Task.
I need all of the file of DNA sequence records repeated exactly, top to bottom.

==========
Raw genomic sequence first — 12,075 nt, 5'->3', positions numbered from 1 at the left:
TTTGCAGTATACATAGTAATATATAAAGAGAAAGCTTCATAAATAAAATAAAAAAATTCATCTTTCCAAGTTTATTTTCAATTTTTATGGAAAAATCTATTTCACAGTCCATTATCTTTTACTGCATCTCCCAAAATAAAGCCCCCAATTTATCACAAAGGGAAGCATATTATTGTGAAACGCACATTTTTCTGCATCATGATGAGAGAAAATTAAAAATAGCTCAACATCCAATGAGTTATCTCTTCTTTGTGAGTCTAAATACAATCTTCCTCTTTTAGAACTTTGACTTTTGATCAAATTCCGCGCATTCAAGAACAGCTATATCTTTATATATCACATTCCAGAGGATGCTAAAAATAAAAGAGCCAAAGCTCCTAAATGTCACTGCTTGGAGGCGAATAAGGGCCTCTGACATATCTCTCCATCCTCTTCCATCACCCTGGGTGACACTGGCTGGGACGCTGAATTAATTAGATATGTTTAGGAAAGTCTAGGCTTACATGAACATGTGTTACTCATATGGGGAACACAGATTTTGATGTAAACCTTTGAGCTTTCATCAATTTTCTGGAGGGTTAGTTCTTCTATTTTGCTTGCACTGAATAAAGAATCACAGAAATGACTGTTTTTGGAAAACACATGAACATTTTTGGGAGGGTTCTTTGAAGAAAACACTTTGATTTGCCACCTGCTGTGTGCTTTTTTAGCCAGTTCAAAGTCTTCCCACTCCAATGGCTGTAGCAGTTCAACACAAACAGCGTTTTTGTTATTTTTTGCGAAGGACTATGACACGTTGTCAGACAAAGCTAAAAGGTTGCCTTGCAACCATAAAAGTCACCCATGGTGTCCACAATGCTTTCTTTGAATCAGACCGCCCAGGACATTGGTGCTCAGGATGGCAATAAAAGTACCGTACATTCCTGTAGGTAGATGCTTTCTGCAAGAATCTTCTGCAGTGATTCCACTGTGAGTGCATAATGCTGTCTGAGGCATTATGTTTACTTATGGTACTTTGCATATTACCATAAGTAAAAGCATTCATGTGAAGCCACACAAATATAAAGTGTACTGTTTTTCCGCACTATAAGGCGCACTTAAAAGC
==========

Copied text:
Raw genomic sequence first — 12,075 nt, 5'->3', positions numbered from 1 at the left:
TTTGCAGTATACATAGTAATATATAAAGAGAAAGCTTCATAAATAAAATAAAAAAATTCATCTTTCCAAGTTTATTTTCAATTTTTATGGAAAAATCTATTTCACAGTCCATTATCTTTTACTGCATCTCCCAAAATAAAGCCCCCAATTTATCACAAAGGGAAGCATATTATTGTGAAACGCACATTTTTCTGCATCATGATGAGAGAAAATTAAAAATAGCTCAACATCCAATGAGTTATCTCTTCTTTGTGAGTCTAAATACAATCTTCCTCTTTTAGAACTTTGACTTTTGATCAAATTCCGCGCATTCAAGAACAGCTATATCTTTATATATCACATTCCAGAGGATGCTAAAAATAAAAGAGCCAAAGCTCCTAAATGTCACTGCTTGGAGGCGAATAAGGGCCTCTGACATATCTCTCCATCCTCTTCCATCACCCTGGGTGACACTGGCTGGGACGCTGAATTAATTAGATATGTTTAGGAAAGTCTAGGCTTACATGAACATGTGTTACTCATATGGGGAACACAGATTTTGATGTAAACCTTTGAGCTTTCATCAATTTTCTGGAGGGTTAGTTCTTCTATTTTGCTTGCACTGAATAAAGAATCACAGAAATGACTGTTTTTGGAAAACACATGAACATTTTTGGGAGGGTTCTTTGAAGAAAACACTTTGATTTGCCACCTGCTGTGTGCTTTTTTAGCCAGTTCAAAGTCTTCCCACTCCAATGGCTGTAGCAGTTCAACACAAACAGCGTTTTTGTTATTTTTTGCGAAGGACTATGACACGTTGTCAGACAAAGCTAAAAGGTTGCCTTGCAACCATAAAAGTCACCCATGGTGTCCACAATGCTTTCTTTGAATCAGACCGCCCAGGACATTGGTGCTCAGGATGGCAATAAAAGTACCGTACATTCCTGTAGGTAGATGCTTTCTGCAAGAATCTTCTGCAGTGATTCCACTGTGAGTGCATAATGCTGTCTGAGGCATTATGTTTACTTATGGTACTTTGCATATTACCATAAGTAAAAGCATTCATGTGAAGCCACACAAATATAAAGTGTACTGTTTTTCCGCACTATAAGGCGCACTTAAAAGC